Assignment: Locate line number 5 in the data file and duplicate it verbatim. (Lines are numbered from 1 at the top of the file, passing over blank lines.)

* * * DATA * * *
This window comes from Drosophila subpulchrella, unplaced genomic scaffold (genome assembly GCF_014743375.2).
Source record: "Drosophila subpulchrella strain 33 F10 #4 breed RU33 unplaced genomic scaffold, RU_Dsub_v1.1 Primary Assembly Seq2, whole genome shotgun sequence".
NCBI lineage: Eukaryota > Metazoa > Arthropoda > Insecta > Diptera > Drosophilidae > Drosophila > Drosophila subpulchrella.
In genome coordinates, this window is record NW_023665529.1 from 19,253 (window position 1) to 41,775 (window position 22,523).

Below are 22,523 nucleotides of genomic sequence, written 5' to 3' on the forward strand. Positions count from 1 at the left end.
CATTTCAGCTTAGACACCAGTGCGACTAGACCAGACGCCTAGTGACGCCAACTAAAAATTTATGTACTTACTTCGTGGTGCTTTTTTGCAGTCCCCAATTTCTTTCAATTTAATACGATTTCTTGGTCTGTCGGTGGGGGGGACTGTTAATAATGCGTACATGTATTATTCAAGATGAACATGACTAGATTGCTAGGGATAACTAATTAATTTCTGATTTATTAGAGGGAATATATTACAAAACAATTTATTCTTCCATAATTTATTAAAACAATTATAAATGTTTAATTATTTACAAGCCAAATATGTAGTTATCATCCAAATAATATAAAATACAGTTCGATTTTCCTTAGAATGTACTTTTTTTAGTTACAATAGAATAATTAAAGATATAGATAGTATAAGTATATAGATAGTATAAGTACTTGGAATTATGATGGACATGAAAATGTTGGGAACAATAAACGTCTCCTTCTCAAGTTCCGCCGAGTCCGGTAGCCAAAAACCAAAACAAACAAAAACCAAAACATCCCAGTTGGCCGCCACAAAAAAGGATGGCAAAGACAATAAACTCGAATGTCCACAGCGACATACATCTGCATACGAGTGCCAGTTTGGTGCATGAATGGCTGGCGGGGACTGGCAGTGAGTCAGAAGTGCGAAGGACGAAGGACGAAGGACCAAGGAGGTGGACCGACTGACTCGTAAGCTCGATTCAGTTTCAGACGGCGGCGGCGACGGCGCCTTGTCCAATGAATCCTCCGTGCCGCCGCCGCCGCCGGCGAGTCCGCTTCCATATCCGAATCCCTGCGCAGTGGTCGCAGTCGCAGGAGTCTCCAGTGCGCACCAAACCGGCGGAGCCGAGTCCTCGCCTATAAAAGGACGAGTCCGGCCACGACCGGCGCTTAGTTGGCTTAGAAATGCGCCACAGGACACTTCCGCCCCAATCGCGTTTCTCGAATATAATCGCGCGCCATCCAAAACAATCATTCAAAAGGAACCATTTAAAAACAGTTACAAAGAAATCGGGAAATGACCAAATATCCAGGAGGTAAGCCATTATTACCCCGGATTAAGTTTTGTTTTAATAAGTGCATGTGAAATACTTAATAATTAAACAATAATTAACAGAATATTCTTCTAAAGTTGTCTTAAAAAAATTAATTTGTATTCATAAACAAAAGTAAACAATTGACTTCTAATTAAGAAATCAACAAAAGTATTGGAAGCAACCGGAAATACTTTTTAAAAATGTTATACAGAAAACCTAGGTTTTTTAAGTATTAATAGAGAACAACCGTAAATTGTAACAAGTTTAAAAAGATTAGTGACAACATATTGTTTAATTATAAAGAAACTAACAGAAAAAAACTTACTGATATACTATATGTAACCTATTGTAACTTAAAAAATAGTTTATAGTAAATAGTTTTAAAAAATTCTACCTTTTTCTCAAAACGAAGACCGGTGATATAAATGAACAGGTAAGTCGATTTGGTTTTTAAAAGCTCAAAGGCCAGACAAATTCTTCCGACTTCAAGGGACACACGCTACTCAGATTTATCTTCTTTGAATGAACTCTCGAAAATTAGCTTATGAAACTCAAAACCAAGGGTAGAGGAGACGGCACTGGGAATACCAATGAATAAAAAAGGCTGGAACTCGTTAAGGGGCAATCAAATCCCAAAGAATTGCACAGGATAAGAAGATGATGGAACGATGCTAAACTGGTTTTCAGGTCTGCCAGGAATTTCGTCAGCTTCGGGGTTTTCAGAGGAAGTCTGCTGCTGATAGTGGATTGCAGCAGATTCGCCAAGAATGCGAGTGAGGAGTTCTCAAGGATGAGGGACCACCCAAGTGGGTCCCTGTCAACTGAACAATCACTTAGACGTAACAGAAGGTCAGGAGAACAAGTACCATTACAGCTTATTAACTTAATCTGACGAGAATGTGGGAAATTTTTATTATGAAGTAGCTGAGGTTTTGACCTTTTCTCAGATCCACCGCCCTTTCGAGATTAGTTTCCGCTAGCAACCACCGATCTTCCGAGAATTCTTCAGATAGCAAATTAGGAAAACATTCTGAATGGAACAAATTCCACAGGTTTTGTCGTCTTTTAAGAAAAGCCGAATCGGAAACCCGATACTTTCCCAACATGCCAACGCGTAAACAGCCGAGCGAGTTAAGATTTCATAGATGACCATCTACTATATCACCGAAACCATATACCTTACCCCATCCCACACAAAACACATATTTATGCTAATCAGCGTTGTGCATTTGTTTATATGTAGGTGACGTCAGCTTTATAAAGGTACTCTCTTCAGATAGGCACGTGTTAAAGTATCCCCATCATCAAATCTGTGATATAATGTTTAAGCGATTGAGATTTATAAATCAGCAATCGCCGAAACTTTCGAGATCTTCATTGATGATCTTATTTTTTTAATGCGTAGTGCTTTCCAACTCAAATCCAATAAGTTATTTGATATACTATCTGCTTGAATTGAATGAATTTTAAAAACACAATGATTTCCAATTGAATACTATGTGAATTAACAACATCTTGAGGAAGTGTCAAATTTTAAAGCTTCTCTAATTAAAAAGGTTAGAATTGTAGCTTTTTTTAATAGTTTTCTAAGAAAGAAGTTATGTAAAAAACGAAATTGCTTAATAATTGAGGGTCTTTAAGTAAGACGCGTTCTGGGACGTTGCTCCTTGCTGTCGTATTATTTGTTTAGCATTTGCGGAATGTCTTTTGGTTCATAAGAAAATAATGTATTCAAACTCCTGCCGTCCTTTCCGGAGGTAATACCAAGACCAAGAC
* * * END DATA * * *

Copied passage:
Below are 22,523 nucleotides of genomic sequence, written 5' to 3' on the forward strand. Positions count from 1 at the left end.